Singapore’s leaders trained a labor force to service both the port and a subsequently constructed airport, leveraging the island’s location to become a regional hub for shipping, commerce, and eventually foreign investment. They kept these workers compliant and content by investing heavily in housing. Simultaneously, they developed a sophisticated method of forced savings that channeled the nation’s capital into internal investments. This all worked because it was a system—a carefully analyzed, constantly re-examined plan for taking what Singapore had and maximizing its use.
In contrast, the history of post-colonial development is littered with great visions brought down by limited or mismatched resources. Brazil, for example, has a legacy of overinvesting in grand projects (dams, ports, railways) that never meshed with either its assets or the world’s needs. Kenya constructed major fish-processing plants in the 1970s, neglecting to consider that most of the local population had no history of eating fish and that the economy had no means of providing the freezers and clean water that the plants required. The Palestinian Authority once briefly considered growing its fragile economy by luring Scandinavian tourists to the beaches of Gaza.
None of this is to say that developing countries such as Cuba need to think small. On the contrary, the lesson from Singapore is that starting from a realistic assessment gives countries the power over time to think big. In the 1980s, for example, Costa Rica leveraged its political stability and extreme biodiversity to position itself as a center for ecotourism in Latin America and to then entice investment from foreign manufacturers, many of whose executives had first visited the country as vacationers. Similarly, once Botswana had crafted a stable structure of property rights around its vast underground wealth of diamonds, which elsewhere are typically exported in their rough state, it formed an integrated, profitable industry around polishing and cutting the stones.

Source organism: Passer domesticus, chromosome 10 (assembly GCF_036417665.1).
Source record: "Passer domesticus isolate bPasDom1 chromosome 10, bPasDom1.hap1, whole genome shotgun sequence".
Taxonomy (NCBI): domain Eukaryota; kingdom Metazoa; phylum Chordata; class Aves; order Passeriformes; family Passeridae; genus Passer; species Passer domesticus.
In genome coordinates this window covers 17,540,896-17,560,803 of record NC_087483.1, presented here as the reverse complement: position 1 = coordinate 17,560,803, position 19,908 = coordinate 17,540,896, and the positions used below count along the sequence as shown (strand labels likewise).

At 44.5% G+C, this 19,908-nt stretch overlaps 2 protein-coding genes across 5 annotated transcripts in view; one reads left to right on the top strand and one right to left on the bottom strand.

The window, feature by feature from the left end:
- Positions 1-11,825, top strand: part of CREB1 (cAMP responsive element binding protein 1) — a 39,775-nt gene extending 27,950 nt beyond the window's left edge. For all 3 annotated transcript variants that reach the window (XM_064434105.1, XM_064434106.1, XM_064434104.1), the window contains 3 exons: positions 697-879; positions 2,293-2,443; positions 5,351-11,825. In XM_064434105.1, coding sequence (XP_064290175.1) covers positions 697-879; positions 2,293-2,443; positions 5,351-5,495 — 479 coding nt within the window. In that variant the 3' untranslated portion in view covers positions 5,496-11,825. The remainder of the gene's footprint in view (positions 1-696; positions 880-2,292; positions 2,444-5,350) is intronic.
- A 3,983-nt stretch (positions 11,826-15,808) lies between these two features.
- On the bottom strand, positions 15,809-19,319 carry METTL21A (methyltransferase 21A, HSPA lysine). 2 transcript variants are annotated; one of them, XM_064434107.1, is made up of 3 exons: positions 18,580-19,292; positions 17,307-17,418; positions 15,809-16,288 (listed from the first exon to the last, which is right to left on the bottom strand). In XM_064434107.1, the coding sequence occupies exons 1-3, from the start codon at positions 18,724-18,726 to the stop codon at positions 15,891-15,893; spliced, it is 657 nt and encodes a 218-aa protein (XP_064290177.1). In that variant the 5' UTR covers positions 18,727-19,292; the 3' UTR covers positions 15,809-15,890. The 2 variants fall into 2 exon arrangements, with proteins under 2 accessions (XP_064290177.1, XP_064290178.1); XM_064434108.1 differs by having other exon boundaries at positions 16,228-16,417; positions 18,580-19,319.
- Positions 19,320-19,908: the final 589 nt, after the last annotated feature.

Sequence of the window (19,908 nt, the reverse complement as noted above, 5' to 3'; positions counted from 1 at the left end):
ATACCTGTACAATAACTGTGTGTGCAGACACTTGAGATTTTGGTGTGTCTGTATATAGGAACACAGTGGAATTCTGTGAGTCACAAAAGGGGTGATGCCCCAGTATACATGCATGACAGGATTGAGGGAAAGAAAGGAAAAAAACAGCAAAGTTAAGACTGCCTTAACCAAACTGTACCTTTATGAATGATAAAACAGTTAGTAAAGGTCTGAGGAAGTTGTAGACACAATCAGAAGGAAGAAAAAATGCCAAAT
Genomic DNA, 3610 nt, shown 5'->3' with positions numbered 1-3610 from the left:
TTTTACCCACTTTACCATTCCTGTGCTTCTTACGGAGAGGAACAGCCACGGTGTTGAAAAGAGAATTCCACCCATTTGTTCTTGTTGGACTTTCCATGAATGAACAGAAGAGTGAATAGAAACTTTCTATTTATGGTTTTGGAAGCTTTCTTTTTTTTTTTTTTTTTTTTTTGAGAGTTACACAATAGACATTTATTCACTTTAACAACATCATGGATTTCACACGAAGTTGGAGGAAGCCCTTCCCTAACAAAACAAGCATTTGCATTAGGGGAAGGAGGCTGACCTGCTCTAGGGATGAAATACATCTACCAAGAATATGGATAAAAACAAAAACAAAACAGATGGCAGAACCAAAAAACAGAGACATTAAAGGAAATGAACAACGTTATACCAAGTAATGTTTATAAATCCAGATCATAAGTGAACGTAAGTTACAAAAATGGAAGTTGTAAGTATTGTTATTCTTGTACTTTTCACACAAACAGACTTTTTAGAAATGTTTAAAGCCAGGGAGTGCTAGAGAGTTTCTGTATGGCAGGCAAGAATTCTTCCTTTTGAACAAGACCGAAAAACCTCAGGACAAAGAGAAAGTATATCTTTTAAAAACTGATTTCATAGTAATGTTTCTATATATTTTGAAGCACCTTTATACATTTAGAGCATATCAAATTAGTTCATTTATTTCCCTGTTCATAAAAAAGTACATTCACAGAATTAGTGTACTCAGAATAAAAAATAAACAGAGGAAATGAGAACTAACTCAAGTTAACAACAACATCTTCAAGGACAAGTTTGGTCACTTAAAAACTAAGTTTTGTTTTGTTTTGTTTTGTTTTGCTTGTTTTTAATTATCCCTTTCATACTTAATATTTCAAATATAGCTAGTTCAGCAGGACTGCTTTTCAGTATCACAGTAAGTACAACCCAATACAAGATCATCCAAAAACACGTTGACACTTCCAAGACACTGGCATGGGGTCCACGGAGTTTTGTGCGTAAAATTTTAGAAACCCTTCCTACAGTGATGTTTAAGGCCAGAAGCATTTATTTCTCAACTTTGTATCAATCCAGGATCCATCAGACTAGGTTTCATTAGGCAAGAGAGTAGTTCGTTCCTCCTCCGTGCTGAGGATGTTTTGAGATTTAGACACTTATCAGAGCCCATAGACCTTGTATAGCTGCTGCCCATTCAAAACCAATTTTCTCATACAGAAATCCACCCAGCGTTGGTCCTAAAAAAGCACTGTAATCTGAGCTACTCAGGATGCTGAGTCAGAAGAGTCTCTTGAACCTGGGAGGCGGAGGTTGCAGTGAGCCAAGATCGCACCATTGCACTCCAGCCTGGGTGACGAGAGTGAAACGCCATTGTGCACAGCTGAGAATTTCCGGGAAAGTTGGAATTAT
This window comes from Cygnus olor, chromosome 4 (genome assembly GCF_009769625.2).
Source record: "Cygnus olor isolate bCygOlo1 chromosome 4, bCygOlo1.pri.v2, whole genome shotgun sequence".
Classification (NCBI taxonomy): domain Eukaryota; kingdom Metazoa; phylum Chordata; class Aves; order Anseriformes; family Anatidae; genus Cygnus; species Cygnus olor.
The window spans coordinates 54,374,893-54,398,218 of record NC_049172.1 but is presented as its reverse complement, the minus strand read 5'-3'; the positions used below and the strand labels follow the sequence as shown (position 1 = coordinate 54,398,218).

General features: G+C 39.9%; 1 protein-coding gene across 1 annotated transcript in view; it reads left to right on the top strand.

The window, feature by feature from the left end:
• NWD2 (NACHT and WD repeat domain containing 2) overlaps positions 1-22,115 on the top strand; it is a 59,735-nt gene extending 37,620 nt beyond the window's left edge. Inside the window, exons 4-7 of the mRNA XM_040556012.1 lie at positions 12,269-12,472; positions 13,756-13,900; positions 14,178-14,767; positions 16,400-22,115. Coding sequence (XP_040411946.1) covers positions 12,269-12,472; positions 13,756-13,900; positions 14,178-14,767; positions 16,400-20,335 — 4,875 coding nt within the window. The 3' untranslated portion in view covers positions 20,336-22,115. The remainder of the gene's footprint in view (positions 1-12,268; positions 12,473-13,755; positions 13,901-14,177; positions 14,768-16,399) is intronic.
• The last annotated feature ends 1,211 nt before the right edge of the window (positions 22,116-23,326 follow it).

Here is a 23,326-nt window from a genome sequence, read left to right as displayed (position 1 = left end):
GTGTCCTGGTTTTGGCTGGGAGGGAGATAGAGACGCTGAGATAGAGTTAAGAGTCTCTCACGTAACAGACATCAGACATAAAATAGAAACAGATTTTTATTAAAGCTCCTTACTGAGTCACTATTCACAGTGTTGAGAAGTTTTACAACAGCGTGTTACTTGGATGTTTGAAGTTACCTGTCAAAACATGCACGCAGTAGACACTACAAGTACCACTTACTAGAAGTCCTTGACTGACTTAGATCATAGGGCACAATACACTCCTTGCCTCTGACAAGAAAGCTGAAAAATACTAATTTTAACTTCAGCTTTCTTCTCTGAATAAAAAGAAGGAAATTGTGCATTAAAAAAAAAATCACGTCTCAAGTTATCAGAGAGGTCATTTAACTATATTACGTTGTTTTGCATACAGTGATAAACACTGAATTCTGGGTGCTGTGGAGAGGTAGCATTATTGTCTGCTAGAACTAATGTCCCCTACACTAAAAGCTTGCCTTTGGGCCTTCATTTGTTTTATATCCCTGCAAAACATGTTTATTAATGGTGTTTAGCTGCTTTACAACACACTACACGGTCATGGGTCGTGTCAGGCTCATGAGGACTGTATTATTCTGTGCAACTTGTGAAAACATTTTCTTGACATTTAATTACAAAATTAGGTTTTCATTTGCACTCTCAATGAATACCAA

This basic maxim of starting small to grow large isn’t confined to countries; it extends to corporate and nonprofit entities as well. Far too frequently, these organizations falter because their plans are based on dreams—on how they would grow or what they would do if myriad improbable factors fell perfectly into place. Start-ups long for an angel investor or a sudden burst of attention that launches an initial public offering. Nonprofits imagine what they could do with greater funding or a surge of interest in their cause or programmatic offerings. Sometimes dreams come true, of course—but not always.
The Singaporean model is more powerful than dreaming and more likely to achieve results. And it is widely replicable, not with regard to the details of what Lee and his colleagues did, of course, but with regard to how. They were honest and clear about what their country did and did not have; methodical in their planning and execution; and steadfast in their follow-through. These are lessons that Cuba’s next generation of leaders, unshackled from their predecessors’ ambitious but ultimately unrealistic goals, would be well-advised to consider. They should build gradually from the assets that Cuba has—fertile land, an enviable location, and an eager and wealthy diaspora—rather than aim for utopia.
A version of this article originally appeared in the July/August issue of FP under the title “The Secret of Singapore.”
Illustration by Matthew Hollister